Mr Masobe explained that employer-based schemes are quite solvent as they have reserves between 50-60 percent. The open schemes are the ones that create problems, as they do not have high levels of reserves. However, the industry is quite sound and problems with reserves are being sorted out.

Ms C Dudley (ACDP) asked if the needs of contract workers had been addressed.

Mr Harrison stated that the issue revolves around affordability. It is sound to have medical aid coverage but not all people can afford it. He added that attempts are being made to try to extend the market to more people.

The Chair stated that there is still room for much discussion but that the Committee would continue discussions when the Bill is officially before them.

The meeting was adjourned.
Appendix
REPUBLIC OF SOUTH AFRICA
NATIONAL HEALTH LABORATORY SERVICE AMENDMENT BILL, 2001
As introduced in the National Assembly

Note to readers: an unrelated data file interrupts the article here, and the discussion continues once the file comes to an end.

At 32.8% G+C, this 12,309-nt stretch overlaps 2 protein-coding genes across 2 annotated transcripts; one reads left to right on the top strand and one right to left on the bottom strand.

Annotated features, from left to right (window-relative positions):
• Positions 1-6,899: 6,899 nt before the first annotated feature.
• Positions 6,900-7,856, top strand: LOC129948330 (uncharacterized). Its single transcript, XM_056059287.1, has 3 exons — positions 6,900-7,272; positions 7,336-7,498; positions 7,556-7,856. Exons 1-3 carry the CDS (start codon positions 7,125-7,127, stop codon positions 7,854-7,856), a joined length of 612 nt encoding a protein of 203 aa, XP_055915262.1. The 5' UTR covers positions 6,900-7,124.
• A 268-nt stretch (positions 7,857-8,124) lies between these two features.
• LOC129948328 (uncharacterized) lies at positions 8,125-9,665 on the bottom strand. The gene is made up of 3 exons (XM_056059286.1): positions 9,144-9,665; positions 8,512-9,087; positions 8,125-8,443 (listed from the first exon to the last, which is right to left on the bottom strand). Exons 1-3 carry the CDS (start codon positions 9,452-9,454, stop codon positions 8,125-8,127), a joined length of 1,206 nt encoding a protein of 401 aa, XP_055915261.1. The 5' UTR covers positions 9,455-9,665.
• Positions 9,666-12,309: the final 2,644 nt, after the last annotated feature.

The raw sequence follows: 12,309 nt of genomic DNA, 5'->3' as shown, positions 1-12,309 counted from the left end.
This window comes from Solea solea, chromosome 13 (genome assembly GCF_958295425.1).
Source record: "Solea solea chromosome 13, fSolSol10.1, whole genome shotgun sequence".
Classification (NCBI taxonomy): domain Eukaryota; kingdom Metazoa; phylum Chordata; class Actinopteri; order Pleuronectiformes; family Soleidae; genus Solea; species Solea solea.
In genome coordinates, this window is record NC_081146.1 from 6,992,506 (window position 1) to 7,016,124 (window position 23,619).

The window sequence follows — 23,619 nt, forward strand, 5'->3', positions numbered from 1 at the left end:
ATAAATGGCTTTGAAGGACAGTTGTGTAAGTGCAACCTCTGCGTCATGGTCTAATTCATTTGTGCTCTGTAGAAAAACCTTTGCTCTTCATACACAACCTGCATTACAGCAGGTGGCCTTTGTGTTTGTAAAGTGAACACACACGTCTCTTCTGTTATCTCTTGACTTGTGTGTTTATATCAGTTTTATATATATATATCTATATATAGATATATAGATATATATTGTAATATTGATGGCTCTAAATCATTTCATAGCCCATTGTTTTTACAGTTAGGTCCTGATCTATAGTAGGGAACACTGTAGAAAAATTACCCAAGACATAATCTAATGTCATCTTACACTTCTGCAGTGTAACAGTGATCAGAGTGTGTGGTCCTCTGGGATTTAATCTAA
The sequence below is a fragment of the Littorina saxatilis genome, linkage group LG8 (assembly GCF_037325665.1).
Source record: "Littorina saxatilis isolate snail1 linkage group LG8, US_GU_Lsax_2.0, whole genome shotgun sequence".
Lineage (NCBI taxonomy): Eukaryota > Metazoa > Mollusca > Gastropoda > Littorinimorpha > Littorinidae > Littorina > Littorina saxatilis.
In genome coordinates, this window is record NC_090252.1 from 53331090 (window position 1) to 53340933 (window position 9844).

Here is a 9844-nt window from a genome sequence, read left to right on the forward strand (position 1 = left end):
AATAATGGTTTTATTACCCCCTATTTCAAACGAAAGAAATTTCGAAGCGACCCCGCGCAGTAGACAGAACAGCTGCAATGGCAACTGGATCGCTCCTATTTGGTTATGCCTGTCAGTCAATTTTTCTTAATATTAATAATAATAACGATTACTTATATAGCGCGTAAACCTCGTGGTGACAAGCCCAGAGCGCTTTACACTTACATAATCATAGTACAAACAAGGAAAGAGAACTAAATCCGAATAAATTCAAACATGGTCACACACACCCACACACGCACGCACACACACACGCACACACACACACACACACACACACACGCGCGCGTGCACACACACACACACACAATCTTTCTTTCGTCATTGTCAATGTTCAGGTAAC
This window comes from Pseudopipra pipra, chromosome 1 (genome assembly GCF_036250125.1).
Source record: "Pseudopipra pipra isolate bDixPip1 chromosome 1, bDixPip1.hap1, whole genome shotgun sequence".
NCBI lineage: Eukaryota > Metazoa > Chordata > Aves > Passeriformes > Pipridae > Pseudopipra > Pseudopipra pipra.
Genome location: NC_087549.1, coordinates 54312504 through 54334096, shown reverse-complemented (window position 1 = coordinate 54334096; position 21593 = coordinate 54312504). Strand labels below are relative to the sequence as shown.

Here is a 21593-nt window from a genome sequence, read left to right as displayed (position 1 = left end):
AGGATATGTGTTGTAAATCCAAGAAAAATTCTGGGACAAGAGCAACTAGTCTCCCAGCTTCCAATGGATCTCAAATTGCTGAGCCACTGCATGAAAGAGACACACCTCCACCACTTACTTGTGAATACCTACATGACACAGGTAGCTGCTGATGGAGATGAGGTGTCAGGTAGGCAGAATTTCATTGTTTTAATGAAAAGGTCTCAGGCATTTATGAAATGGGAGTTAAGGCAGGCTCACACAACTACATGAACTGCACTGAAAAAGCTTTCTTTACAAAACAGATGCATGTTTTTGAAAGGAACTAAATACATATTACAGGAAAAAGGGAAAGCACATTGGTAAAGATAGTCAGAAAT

(MINISTER OF HEALTH) [B 2001]
GENERAL EXPLANATORY NOTE:
__________ Words underlined with a solid line indicate insertions in
existing enactments.

BILL
To amend the National Health Laboratory Service Amendment Act, 2001, (Act No.37 of 2001), so as to provide for pension options to employees of bodies that are to be replaced by the National Health Laboratory Service.

BE IT ENACTED by the Parliament of the Republic of South Africa, as follows: -
Addition of item 8 to the Schedule to Act 37 of 2001
1. The following item is hereby added to the Schedule to Act 37 of 2001 after item 7.
8(1) An employee contemplated in item 2 who is a member of-
(a) a pension scheme registered in terms of the Pensions Fund Act. 1956 (Act No. 24 of 1965) must transfer to a pension scheme to be established by the Service and such a transfer is in terms of section 14 of Act 24 of 1956:
(b) the Government Employees Pension Fund may-